Just before Michael Gove delivered his speech at BETT 2012 on the forthcoming (and huge) changes to the way IT is treated as a subject in schools, there were many articles published about the dire situation of IT trained teachers. Most rested on a statistic that only 3 teachers out of 28 thousand had any IT background previous to training. For example, it was oft-repeated in newspapers:
“Out of 28,000 teachers who qualified in 2010, just three individuals had a computer-related degree.” Janet Murray – guardian.co.uk, Monday 9 January 2012
And on blogs:
“From @mberry: @benosteen I know that in that year KCL had 18 computing graduates out of 28 ICT/Computing PGCE trainees. 18>3″ (11 Jan 12)
So what was going on here? I wrote to the GTC to find out, as a few quotes attributed this statistic to them. Helpfully, they got back to me to clarify this data point (emphasis my own):
The GTC generated the data you refer to, in response to a request from NESTA to assist in the compilation of their report http://www.nesta.org.uk/events/assets/features/next_gen (on pg 39 of that report).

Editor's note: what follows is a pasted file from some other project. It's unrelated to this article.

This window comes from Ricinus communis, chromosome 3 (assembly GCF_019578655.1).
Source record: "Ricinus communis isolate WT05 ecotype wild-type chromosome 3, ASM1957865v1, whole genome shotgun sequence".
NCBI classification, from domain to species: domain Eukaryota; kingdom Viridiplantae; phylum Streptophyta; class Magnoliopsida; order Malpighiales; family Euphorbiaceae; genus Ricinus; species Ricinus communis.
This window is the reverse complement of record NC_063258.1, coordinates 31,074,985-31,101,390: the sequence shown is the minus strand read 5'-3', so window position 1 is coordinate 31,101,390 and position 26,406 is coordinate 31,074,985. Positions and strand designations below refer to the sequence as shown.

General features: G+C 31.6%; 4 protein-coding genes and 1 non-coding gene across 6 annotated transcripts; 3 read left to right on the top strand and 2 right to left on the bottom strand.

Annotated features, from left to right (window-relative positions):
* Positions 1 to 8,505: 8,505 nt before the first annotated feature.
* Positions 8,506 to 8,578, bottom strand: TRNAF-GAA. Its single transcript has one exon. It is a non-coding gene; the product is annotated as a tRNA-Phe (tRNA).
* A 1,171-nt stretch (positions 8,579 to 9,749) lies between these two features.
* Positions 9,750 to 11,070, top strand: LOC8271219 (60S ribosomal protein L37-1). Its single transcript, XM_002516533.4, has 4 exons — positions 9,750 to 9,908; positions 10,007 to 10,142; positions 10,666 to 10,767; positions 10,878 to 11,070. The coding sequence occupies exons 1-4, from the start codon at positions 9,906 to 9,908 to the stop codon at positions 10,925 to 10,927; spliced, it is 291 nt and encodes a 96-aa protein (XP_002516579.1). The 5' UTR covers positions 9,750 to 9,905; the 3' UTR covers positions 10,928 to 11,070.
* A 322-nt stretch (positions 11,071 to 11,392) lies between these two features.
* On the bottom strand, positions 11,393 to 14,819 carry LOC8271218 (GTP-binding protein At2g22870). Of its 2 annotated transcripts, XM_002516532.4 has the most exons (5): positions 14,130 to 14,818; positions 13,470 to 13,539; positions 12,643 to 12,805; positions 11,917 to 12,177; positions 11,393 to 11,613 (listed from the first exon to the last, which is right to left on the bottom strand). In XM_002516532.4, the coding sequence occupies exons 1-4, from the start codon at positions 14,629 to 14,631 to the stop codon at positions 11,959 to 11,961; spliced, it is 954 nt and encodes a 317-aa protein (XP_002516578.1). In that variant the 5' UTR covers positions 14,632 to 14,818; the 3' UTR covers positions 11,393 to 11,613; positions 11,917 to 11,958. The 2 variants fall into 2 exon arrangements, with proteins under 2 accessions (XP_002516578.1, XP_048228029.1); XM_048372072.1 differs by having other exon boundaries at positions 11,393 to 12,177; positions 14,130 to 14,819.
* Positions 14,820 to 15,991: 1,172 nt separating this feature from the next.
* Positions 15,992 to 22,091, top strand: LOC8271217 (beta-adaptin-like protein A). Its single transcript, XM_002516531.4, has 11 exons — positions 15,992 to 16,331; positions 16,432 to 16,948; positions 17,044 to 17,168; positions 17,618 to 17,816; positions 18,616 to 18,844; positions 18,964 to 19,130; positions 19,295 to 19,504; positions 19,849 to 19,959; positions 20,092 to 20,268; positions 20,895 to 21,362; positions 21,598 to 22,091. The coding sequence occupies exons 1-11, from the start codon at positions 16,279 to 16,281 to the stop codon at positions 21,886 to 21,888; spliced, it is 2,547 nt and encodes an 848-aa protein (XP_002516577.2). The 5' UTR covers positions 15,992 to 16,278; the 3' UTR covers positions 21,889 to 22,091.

This data showed the number of teachers who qualified in 2010 who listed computing or computing science as their initial teacher training (ITT) qualification subject – in other words, their main area / subject of specialism.
It is accurate to say that of the 28767 teachers who were awarded qualified teacher status (QTS) in 2010, and registered with the GTCE, three gained QTS with computing or computing science as their main teaching specialism.
This compares with 750 teachers, in that 28767, who qualified with a specialism in ICT and were registered with the GTCE. Please note that the GTC will be closing at the end of March 2012 and we now no longer have the resources to respond to totally new data requests that cannot be fulfilled from previous recent data analysis work.
Regards Roger [Roger Greenway, Systems Manager, GTC]
So, now you know. The statistic was about registered teachers who had computing or computing science as their main teaching specialism, not about CS grads entering teaching.